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Walt Whitman to John and Ursula Burroughs, 11 July [1878]

Dear John & 'Sula Burroughs,

I kept staying & staying in N Y​ —but left yesterday in the 4 p m train, had a fine run to Phila:​ & here I am to-day in my regular den—all the better for my month's trip—

Nothing very new—brother & sister well as usual—my two nieces, Jeff's daughters, are here & are a great comfort to me. Hot weather, awful—yet I am standing it well so far. I suppose you got the Tribune of July 4 with my letter in.1 And the box of Graham biscuits by Express—(Of course you know they must be soak'd half an hour or more in milk or water—I sweeten mine with sugar, but some dont like it)—

How are you getting along this hot weather? & how is that baby?2

Walt Whitman

I eat my biscuits for supper only—have two or three of them in a bowl soak'd for an hour, & the water pour'd off, & then a little milk, & plenty of sugar—they must be fixed just right, or they ain't good—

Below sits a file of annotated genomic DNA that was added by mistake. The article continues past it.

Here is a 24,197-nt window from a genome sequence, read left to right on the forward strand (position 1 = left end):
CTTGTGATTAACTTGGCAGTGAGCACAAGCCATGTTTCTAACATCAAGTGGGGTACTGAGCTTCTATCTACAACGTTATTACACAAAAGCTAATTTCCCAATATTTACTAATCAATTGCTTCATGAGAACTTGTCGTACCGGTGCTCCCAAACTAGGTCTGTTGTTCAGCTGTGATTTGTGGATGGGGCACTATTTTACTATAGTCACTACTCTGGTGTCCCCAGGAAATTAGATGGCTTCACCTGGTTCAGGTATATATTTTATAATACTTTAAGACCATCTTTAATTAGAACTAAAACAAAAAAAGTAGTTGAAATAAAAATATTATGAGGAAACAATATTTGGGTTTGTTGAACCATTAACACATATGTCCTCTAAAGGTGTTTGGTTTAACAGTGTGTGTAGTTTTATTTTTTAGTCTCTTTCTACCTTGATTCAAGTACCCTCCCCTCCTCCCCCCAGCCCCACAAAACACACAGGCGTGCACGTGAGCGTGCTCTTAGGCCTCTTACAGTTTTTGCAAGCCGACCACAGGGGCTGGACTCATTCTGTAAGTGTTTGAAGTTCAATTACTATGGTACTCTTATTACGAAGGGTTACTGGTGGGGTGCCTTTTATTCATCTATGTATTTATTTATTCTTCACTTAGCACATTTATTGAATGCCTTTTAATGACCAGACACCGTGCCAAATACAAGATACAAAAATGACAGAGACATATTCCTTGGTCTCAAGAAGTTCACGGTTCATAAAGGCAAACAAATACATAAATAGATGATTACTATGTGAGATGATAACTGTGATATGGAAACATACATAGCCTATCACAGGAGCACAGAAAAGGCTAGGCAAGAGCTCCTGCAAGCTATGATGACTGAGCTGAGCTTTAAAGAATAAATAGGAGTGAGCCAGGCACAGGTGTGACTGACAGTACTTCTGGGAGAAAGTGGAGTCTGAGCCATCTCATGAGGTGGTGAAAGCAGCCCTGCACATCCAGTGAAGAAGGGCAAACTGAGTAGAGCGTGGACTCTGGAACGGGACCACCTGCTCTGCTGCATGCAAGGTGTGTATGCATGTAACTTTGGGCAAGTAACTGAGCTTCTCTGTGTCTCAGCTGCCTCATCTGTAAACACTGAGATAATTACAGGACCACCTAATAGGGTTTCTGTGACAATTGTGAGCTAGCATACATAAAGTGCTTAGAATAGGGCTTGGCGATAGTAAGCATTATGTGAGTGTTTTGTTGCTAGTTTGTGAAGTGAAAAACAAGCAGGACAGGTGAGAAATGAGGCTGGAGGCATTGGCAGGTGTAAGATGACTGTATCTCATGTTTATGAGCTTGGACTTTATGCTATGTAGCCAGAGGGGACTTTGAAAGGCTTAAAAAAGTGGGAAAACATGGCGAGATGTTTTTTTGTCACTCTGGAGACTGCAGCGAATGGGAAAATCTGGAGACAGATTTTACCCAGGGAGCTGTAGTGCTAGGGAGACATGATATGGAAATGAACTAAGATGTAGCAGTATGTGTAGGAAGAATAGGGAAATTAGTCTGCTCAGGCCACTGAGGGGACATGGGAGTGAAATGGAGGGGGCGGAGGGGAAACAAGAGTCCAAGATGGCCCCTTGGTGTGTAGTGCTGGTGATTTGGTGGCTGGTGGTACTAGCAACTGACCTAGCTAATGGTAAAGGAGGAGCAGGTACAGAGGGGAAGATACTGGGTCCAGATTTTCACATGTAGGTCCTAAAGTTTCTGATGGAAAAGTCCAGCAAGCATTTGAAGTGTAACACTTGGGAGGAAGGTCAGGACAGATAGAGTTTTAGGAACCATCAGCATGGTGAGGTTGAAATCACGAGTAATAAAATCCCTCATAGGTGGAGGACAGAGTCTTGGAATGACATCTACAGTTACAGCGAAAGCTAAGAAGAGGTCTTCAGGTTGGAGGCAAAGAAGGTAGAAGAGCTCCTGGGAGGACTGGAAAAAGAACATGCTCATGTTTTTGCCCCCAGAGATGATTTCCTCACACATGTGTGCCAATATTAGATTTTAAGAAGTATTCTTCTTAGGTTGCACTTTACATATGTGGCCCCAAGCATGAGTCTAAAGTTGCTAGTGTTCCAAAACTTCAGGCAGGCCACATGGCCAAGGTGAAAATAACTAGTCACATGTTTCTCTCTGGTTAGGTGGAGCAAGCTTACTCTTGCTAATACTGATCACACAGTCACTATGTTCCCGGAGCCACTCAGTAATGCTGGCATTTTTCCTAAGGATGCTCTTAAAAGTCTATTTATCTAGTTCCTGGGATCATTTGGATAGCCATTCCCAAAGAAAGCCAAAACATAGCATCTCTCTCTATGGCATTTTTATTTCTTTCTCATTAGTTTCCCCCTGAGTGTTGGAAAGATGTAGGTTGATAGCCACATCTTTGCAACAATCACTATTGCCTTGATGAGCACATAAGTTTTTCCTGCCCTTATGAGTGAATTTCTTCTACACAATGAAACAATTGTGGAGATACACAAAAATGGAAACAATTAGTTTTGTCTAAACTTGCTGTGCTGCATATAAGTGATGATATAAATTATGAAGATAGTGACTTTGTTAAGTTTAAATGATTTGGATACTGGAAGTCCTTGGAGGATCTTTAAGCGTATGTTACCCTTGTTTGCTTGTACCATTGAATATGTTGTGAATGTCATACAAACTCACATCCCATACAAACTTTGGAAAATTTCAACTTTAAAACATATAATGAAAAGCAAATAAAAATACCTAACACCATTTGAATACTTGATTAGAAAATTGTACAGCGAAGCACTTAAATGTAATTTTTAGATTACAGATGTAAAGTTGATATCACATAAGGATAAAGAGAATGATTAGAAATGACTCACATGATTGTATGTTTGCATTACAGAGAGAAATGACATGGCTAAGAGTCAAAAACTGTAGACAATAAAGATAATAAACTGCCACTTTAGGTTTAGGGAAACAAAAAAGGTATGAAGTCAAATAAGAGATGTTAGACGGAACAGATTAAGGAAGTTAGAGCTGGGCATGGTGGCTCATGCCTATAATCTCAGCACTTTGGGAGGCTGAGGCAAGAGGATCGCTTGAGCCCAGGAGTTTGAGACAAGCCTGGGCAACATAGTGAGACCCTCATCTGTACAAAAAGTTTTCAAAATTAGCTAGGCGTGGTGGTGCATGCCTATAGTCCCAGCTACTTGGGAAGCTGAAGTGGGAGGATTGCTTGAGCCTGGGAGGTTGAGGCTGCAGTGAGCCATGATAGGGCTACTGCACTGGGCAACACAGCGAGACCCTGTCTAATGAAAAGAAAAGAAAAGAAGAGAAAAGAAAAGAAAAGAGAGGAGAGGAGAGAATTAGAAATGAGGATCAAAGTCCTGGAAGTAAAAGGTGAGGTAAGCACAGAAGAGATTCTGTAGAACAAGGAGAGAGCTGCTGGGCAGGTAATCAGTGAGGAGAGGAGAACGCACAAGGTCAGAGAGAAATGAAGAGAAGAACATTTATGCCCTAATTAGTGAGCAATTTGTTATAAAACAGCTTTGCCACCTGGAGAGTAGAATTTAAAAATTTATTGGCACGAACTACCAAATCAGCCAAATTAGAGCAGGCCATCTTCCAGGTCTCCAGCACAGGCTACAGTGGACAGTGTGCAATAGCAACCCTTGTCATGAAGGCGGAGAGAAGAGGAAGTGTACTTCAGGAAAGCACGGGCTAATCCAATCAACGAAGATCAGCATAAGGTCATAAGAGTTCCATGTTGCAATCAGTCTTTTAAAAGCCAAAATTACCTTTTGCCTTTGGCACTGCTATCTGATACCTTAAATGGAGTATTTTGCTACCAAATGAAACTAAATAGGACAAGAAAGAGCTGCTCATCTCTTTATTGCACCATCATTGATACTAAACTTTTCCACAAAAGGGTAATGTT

• 1. Whitman referred to "A Poet's Recreation," published in the New York Tribune on July 4, 1878. [back]
  • 2. Writing on the same day, July 11, Burroughs informed Whitman that "we got our baby just as the heat began, July 1st, & we have had our hands full. . . . He is a bright little fellow & I expect we shall 'set a store' by him as the old women say." This adopted child was Julian Burroughs (1878–1954), who later became a landscape painter, writer, and photographer. [back]
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